Friday, 13 July 2018

Remaining Rainbow Revised (3)

It began with a grand plan; to build tramways all over the Nottinghamshire and Derbyshire coalfield. The first (and only) line would run from Ripley to Cinderhill (Nottingham) where trams eventually ran on to Nottingham Corporation tracks and thus into the town centre.

Construction started in February 1913 and all along the route buildings were demolished, trees felled, streams diverted, bridges reinforced and gardens destroyed in order to give the tramway its legally demanded width for a gauge of 4ft 8½in. The whole route consisted of a single track with 316 passing loops all on the same side so that the journey from Nottingham was a succession of swings and loops as the cars rattled along.

The first tram arrived in Ripley in July 1913 ...
... amid much jubilation. The route followed what is now the A610, serving a series of small mining communities that, today, have mostly merged into a long urban sprawl.
Some parts of the system have changed little in 105 years. Here is Heanor then ...
... and more recently!
The A610 is now a wider and more terrifying road than in the days of the tram, as it forms a link from Nottingham to the M1 northbound, and from Ripley etc. to the M1 Southbound. It by-passes many of the town centres once served by the trams.
The tram features in a short story by D H Lawrence ...
There is in the North a single-line system of tramcars which boldly leaves the county town and plunges off into the black, industrial countryside..... This, the most dangerous tram-service in England, as the authorities themselves declare, with pride, is entirely conducted by girls, and driven by rash young men, or else by invalids who creep forward in terror.

They were known as the Ripley Rattlers.

D H Lawrence swept to fame (renown) with the publication of Lady Chatterley's Lover (Oliver Mellors no less) in 1960.
Copies were being passed round clandestinely at fbb's alma mater and extracts became the fun thing to discuss! (It was an all-boys Grammar School - and fbb did not even attempt to read it - he was far too busy building a model railway!) He has never read it. Apparently if you take out the rude bits it is not much of a story, anyway.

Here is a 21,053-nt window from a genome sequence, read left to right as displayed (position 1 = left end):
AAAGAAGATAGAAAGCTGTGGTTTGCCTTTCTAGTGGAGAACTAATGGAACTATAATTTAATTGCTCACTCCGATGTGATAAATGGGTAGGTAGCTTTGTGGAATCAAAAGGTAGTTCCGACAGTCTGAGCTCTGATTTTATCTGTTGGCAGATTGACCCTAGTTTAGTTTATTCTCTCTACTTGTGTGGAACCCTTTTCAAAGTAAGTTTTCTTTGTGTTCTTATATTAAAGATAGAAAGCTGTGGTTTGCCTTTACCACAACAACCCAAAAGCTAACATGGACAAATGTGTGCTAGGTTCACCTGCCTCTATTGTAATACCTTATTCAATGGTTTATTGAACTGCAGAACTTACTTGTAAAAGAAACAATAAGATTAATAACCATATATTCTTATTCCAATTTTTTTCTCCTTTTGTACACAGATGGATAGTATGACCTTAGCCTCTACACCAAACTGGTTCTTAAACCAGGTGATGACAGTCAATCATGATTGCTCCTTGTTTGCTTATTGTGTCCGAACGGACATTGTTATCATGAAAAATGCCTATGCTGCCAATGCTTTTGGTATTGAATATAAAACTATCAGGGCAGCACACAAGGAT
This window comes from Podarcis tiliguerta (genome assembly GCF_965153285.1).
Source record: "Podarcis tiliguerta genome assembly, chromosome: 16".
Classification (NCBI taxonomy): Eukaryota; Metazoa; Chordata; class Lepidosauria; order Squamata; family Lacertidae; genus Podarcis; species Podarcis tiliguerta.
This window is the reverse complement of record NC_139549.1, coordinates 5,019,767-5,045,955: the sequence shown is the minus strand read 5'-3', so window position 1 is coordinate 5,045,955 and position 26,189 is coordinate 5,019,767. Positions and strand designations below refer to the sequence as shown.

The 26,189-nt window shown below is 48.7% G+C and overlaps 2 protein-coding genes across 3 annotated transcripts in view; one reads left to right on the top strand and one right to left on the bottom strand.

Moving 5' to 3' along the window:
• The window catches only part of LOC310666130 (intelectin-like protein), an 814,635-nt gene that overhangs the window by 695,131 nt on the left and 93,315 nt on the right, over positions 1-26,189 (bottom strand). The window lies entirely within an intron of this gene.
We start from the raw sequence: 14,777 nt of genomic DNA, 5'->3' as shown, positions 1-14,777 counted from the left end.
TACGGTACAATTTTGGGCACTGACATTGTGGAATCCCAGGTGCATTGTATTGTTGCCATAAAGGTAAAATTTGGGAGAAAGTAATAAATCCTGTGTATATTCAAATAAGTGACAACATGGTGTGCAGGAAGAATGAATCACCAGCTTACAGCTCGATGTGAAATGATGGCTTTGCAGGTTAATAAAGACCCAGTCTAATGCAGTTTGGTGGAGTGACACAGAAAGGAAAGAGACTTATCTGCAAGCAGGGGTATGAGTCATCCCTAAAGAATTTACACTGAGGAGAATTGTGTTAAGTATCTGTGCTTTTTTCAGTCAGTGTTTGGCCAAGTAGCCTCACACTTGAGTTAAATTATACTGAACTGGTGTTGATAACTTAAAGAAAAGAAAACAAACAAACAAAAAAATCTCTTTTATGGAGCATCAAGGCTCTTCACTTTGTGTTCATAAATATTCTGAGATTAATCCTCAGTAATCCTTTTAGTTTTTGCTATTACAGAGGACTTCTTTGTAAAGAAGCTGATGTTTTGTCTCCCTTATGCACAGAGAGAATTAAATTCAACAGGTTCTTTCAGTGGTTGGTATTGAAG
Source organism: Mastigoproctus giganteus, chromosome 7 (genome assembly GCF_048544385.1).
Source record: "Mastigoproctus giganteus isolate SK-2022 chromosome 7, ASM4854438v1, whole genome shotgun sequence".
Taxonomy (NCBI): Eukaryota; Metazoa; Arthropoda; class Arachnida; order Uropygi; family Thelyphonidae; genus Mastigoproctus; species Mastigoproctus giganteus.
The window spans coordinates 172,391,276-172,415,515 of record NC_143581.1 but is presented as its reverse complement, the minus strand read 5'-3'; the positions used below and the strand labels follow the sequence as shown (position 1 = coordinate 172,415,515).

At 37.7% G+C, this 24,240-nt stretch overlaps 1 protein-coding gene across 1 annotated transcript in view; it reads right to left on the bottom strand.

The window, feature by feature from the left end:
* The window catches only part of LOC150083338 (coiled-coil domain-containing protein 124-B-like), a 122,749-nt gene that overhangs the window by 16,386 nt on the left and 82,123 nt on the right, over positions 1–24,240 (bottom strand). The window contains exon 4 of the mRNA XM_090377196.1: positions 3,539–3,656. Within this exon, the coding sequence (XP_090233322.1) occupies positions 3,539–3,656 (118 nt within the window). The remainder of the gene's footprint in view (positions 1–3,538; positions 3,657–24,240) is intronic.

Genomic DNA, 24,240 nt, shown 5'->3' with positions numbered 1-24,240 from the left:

But after two decades of bumpy slow service the trams were replaced by trolleybuses, including some later versions that looked like motor buses with collector poles on the top.
More conventional vehicles followed. But just two decades later, perfectly serviceable trolley buses went north to Bradford.
Motorbuses were proliferating all over the area, operating for the associate company, Midland General, and it was a natural but regretted progression for the Notts and Derby arm of the operation to follow suit.
The last trolleybuses ran in 1953.
The A1 route remained frequent, every ten or every 15 minutes. This was Saturday morning ...
... the service increasing to every ten for the rest of the day. fbb thinks that the note WR meant that "Workers Return" special bargain-priced tickets were available for that journey.
Midland General (which included Notts and Derby) had merged with Trent as long ago as 1972  ...
... but the name and a different livery outlasted the merger.
Unlimately, this is how the early Rainbows included former Notts and Derby tram-based routes as R11 and R12.
By about 1998 (Great Britain Bus timetable) The R11 ran every thirty minutes with the R12 joining it as far as Eastwood.

They then get the "Trent Treatment"

 Final Rainbow blog : Saturday 14th July 


  1. Notts & Derby's route into state ownership is worthy of mention: its ultimate owner became a nationalised electricity supplier, so in turn it passed to the British Transport Commission, which I think I'm right to say operated no other trolleybuses.
    In the similar case of Llanelly (as it was known at the time) the trolleybuses were sold to BET and became part of South Wales Transport.

  2. BTC-controlled Brighton, Hove & District ran eight trolleybuses alongside Brighton Corporation trolleybuses under a 1939 co-ordination scheme.

  3. @Philip Wallis
    Thank you, of course. Cunningly disguised by not being in a standard Tilling livery!